Turn him adrift upon a rolling sea,
Nor say, Go thither, conscious that there lay
A brood of asps, or quicksands in his way;
Then only, govern’d by the self-same rule
Of natural pity, send him not to school.
No-guard him better. Is he not thine own,
Thyself in miniature, thy flesh, thy bone ?
And hopest thou not ('tis every father's hope)
That, since thy strength must with thy years elope,
And thou wilt need some comfort, to assuage
Health's last farewell, a staff of thine old age,
That then, in recompense of all thy cares,
Thy child shall shew respect to thy gray hairs,
Befriend thee, of all other friends bereft,
And give thy life its only cordial left ?
Aware, then, how much danger intervenes,
To compass that good end, forecast the means.
His heart, now passive, yields to thy command;
Secure it thine, its key is in thine hand.
If thou desert thy charge, and throw it wide,
Nor heed what guests there enter and abide,
Complain not if attachments lewd and base
Supplant thee in it, and usurp thy place.
But, if thou guard its secret chambers sure
From vicious inmates, and delights impure,

Either his gratitude shall hold him fast,
And keep him warm and filial to the last;
Or, if he prove unkind, (as who can say
But, being man, and therefore frail, he may ?)
One comfort yet shall cheer thine aged heart,
Howe'er he slight thee, thou hast done thy part.

Oh, barbarous! wouldst thou with a Gothic hand
Pull down the schools — what ? --- all the schools i' the

land,
Or throw them up to livery nags and grooms,
Or turn them into shops and auction rooms?
A captious question, sir, (and yours is one,)
Deserves an answer similar, or none.
Wouldst thou, possessor of a flock, employ
(Apprised that he is such) a careless boy,
And feed him well, and give him handsome pay,
Merely to sleep, and let them run astray ?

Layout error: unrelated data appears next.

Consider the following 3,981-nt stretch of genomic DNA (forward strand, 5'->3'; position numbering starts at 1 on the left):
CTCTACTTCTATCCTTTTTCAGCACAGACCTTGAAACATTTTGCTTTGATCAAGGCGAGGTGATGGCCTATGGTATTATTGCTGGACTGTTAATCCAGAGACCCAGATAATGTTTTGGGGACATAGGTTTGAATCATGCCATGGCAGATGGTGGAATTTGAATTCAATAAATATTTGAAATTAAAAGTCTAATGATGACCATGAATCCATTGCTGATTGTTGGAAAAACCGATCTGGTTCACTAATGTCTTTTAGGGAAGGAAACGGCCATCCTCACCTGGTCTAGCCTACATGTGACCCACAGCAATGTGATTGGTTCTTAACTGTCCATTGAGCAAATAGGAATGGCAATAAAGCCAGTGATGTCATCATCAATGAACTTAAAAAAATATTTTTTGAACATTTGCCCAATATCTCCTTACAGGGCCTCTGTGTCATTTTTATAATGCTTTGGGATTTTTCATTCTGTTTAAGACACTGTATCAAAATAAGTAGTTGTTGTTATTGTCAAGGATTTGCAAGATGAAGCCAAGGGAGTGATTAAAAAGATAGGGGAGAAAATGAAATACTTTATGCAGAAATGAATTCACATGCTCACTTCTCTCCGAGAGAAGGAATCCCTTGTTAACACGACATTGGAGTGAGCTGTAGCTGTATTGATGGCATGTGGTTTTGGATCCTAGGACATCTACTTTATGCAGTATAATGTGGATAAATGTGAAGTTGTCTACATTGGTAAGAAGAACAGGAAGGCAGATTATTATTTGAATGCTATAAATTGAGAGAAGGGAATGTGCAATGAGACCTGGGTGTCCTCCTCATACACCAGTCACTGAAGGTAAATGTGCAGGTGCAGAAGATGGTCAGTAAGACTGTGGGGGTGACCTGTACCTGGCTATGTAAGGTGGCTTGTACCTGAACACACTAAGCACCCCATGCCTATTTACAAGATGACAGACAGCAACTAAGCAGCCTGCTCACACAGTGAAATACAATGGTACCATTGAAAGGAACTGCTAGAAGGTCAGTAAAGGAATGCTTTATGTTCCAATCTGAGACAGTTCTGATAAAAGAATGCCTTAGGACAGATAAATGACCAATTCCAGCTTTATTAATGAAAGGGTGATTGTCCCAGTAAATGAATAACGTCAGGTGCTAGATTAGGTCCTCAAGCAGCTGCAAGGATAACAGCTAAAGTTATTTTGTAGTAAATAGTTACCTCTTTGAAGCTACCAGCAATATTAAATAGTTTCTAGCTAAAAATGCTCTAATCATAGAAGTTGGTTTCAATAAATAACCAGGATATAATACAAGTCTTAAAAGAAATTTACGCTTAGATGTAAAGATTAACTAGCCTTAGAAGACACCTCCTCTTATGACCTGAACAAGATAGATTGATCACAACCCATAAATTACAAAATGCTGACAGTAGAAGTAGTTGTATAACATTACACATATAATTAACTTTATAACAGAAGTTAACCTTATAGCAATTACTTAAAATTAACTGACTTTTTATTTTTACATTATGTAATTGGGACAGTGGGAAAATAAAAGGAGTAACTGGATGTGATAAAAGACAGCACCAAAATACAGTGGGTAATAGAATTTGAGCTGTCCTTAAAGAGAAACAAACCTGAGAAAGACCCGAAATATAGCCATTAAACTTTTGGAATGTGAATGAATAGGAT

Survey our schools and colleges, and see
A sight not much unlike my simile.
From education, as the leading cause,
The public character its colour draws;
Thence the prevailing manners take their cast,
Extravagant or sober, loose or chaste.
And though I would not advertise them yet,
Nor write on each, — This building to be let,
Unless the world were all prepared to embrace
A plan well worthy to supply their place;
Yet, backward as they are, and long have been,
To cultivate and keep the morals clean,
(Forgive the crime) I wish them, I confess,
Or better managed, or encouraged less.

MISCELLANEOUS POEMS.

The Minor POEMs of Cowper are here arranged in the order of their dates ; or, where these could not be ascertained, the authority of the earliest editions has been preferred. Only twenty-six of these original performances were published by the author. The rest either appeared separately in the different periodicals of the time, generally with his permission, or remained unknown beyond the circle of those friends to whom they were communicated in the course of correspondence. The various repositories in which those gems had previously been scattered, if not concealed, have been searched, and if nothing absolutely new remained to reward this industry, at least the present collection has thus been rendered the amplest yet published, and affords the advantage of perusing with ease and in regular series, what had formerly to be sought for in a number of unconnected volumes.

To the more important pieces, likewise, a circumstantial note is generally appended ; but where public favour has so long been declared, particular criticism seemed altogether unnecessary. Here it may, however, be remarked, that in his Occasional Verses, Cowper ranks among the most successful of English authors; a merit of very rare attainment. Such compositions demand a concentration, yet flexibility of idea, a delicacy of turn, and a happiness of expression, not less the fruits of practice than natural gifts, and which are yet wanting in the similar productions of many deservedly eminent for their labours of higher pretension. His excellence here is not indeed uniform ; yet even in his least perfect attempts, there is always some redeeming quality, often some unexpected beauty, which not only rescues them from the disgrace of failure, but raises them above mediocrity. In the happiest pieces, what